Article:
CIP-002-4aCyber Security – Critical Cyber Asset IdentificationRelated InformationInactive
CIP-002-5Cyber Security – BES Cyber System CategorizationRelated InformationInactive
CIP-002-5_1Cyber Security — BES Cyber System CategorizationRelated InformationInactive
CIP-003-1Cyber Security – Security Management Controls Inactive
CIP-003-2Cyber Security – Security Management Controls Inactive
CIP-003-3Cyber Security – Security Management ControlsRelated InformationInactive
CIP-003-3aCyber Security — Security Management ControlsRelated InformationInactive
CIP-003-4Cyber Security – Security Management ControlsRelated InformationInactive
CIP-003-4aCyber Security — Security Management ControlsRelated InformationInactive
CIP-003-5Cyber Security – Security Management ControlsRelated InformationInactive
CIP-004-1Cyber Security – Personnel & Training Inactive
CIP-004-2Cyber Security – Personnel & Training Inactive
CIP-004-3Cyber Security – Personnel & TrainingRelated InformationInactive
CIP-004-3aCyber Security – Personnel & TrainingRelated InformationInactive
CIP-004-4Cyber Security – Personnel & TrainingRelated InformationInactive
CIP-004-4aCyber Security – Personnel & TrainingRelated InformationInactive
CIP-004-5Cyber Security – Personnel & TrainingRelated InformationInactive
CIP-004-5_1Cyber Security — Personnel & TrainingRelated InformationInactive
CIP-005-1Cyber Security – Electronic Security Perimeter(s) Inactive
CIP-005-1aCyber Security – Electronic Security Perimeter(s) Inactive
CIP-005-2Cyber Security – Electronic Security Perimeter(s) Inactive
CIP-005-2aCyber Security – Electronic Security Perimeter(s) Inactive
CIP-005-3Cyber Security – Electronic Security Perimeter(s) Inactive
CIP-005-3aCyber Security – Electronic Security Perimeter(s)Related InformationInactive
CIP-005-4aCyber Security – Electronic Security Perimeter(s)Related InformationInactive
CIP-006-1Cyber Security – Physical Security of Critical Cyber Assets Inactive
CIP-006-1aCyber Security – Physical Security of Critical Cyber Assets Inactive
CIP-006-1bCyber Security – Physical Security of Critical Cyber Assets Inactive
CIP-006-1cCyber Security – Physical Security of Critical Cyber Assets Inactive
CIP-006-2Cyber Security – Physical Security of Critical Cyber Assets Inactive
CIP-006-2aCyber Security – Physical Security of Critical Cyber Assets Inactive
CIP-006-2bCyber Security – Physical Security of Critical Cyber Assets Inactive
CIP-006-2cCyber Security – Physical Security of Critical Cyber Assets Inactive
CIP-006-3Cyber Security – Physical Security of Critical Cyber Assets Inactive
CIP-006-3aCyber Security – Physical Security of Critical Cyber Assets Inactive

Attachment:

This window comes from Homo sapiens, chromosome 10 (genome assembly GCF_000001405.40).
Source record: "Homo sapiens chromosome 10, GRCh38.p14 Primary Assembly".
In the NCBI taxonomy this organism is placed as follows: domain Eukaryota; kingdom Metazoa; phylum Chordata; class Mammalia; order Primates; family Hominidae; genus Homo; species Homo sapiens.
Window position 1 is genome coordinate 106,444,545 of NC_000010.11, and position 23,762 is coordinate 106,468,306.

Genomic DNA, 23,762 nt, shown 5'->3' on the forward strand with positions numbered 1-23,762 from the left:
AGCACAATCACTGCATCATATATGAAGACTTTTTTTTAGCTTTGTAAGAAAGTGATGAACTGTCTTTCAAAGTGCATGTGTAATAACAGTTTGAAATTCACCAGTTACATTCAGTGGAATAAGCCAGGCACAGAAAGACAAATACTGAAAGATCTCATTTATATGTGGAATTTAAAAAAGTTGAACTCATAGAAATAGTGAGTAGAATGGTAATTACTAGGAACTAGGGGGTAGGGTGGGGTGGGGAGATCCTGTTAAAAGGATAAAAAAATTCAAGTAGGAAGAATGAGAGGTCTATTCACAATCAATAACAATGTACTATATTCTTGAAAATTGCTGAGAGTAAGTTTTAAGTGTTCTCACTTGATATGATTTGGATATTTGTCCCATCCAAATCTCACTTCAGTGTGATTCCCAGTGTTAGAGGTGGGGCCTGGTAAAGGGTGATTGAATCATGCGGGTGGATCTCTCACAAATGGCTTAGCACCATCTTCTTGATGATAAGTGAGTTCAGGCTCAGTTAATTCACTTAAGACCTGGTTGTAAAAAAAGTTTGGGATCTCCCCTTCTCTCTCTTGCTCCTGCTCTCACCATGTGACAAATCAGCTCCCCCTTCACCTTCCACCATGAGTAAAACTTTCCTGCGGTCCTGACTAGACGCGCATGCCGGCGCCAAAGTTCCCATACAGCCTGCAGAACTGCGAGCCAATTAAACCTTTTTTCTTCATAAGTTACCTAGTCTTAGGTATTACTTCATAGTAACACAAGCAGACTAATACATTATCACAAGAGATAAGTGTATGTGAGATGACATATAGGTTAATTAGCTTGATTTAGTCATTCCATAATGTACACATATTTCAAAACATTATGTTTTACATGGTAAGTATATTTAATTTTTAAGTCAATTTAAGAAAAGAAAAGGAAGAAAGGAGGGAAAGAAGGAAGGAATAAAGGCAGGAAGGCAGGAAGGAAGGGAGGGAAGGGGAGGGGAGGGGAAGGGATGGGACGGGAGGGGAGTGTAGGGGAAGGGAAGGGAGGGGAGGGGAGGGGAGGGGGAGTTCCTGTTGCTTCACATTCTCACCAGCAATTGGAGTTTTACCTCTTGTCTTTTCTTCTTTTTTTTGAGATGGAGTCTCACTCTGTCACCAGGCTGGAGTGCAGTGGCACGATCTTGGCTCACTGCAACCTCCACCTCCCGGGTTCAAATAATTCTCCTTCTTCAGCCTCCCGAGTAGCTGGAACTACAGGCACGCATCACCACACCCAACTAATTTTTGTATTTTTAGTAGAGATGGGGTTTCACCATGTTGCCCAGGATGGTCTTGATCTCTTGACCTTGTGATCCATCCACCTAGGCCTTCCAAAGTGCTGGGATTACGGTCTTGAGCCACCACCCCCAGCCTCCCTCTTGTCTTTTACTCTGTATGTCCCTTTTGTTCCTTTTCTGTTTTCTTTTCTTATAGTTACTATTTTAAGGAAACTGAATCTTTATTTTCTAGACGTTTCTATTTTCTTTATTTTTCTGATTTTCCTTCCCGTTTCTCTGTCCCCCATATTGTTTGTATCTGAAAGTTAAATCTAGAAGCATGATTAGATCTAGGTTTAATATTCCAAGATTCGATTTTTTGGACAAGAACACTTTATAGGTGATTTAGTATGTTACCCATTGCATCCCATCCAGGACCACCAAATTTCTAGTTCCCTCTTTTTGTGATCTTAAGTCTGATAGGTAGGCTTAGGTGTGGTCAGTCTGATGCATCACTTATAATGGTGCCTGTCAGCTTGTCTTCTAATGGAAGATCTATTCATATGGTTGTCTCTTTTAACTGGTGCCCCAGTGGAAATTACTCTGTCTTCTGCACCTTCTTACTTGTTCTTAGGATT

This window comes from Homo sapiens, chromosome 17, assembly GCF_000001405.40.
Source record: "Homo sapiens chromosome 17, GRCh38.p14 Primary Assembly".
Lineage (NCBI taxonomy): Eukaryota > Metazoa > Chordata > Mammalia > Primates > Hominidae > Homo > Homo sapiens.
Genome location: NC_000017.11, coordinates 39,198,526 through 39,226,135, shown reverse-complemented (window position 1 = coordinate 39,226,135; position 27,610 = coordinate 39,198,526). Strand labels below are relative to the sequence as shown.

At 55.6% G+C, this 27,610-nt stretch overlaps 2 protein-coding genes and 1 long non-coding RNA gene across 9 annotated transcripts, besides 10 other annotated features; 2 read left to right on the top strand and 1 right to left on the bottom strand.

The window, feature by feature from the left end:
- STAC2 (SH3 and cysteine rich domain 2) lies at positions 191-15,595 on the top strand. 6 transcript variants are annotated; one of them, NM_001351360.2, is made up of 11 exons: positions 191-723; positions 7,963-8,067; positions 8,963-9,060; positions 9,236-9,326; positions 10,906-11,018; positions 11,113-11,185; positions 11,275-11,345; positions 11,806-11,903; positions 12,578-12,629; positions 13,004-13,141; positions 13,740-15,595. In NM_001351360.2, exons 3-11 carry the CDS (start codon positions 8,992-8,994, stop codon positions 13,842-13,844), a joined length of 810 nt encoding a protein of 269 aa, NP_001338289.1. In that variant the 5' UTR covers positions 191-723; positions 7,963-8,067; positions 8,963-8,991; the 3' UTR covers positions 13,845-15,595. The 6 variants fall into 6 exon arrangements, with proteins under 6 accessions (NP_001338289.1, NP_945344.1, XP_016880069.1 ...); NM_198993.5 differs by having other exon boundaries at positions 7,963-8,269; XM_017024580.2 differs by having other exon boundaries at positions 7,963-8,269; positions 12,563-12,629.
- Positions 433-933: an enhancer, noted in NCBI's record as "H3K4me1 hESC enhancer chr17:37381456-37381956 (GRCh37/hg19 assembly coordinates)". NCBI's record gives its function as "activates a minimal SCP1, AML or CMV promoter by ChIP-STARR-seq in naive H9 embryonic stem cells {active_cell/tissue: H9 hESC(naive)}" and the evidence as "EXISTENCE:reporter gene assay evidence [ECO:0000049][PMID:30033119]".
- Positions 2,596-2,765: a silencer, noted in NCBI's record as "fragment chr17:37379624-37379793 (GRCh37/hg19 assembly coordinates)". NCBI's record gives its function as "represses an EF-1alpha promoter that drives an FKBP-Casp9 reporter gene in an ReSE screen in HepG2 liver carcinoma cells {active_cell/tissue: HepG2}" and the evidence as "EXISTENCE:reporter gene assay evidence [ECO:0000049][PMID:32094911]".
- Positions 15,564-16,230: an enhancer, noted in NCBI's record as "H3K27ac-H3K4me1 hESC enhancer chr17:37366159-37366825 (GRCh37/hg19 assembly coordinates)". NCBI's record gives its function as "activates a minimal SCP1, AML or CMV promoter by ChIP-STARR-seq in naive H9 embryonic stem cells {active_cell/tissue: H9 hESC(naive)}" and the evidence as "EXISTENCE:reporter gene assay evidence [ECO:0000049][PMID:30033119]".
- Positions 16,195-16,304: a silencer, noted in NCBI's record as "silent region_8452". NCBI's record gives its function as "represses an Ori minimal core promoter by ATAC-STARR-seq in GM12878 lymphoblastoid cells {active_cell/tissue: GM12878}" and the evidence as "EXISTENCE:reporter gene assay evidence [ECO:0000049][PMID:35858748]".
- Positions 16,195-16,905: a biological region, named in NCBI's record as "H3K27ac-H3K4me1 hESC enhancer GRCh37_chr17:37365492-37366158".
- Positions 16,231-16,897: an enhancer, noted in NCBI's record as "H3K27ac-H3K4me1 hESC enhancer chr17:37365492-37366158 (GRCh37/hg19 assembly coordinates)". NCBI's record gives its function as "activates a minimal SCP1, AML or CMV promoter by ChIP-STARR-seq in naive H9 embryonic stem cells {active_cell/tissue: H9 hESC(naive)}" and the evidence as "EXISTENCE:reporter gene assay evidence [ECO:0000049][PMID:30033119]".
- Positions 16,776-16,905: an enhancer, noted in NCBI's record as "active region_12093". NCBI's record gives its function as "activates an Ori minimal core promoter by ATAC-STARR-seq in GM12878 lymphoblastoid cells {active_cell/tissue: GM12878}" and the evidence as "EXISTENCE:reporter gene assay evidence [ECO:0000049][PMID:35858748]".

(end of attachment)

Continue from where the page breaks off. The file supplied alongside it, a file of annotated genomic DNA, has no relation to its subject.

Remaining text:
CIP-006-3cCyber Security – Physical Security of Critical Cyber AssetsRelated InformationInactive
CIP-006-3dCyber Security – Physical Security of Critical Cyber AssetsRelated InformationInactive
CIP-006-4cCyber Security – Physical Security of Critical Cyber AssetsRelated InformationInactive
CIP-006-4dCyber Security – Physical Security of Critical Cyber AssetsRelated InformationInactive
CIP-006-5Cyber Security – Physical Security of BES Cyber SystemsRelated InformationInactive
CIP-007-1Cyber Security – Systems Security Management Inactive
CIP-007-2Cyber Security – Systems Security Management Inactive
CIP-007-2aCyber Security – Systems Security Management Inactive
CIP-007-3aCyber Security — Systems Security ManagementRelated InformationInactive
CIP-007-3bCyber Security — Systems Security ManagementRelated InformationInactive
CIP-007-4aCyber Security — Systems Security ManagementRelated InformationInactive
CIP-007-4bCyber Security — Systems Security ManagementRelated InformationInactive
CIP-007-5Cyber Security – System Security ManagementRelated InformationInactive
CIP-008-1Cyber Security – Incident Reporting and Response Planning Inactive
CIP-008-2Cyber Security – Incident Reporting and Response Planning Inactive
CIP-008-3Cyber Security – Incident Reporting and Response PlanningRelated InformationInactive
CIP-008-4Cyber Security – Incident Reporting and Response PlanningRelated InformationInactive
CIP-009-1Cyber Security – Recovery Plans for Critical Cyber Assets Inactive
CIP-009-2Cyber Security – Recovery Plans for Critical Cyber Assets Inactive
CIP-009-3Cyber Security – Recovery Plans for Critical Cyber AssetsRelated InformationInactive
CIP-009-4Cyber Security – Recovery Plans for Critical Cyber AssetsRelated InformationInactive
CIP-009-5Cyber Security – Recovery Plans for BES Cyber SystemsRelated InformationInactive
CIP-010-1Cyber Security – Configuration Change Management and Vulnerability AssessmentsRelated InformationInactive
CIP-011-1Cyber Security – Information ProtectionRelated InformationInactive
CIP-014-1Physical SecurityRelated InformationInactive
CIP-012-1Cyber Security – Communications between Control Centers Filed and Pending Regulatory Approval

Title: Electric Grid Cyber Cover-Up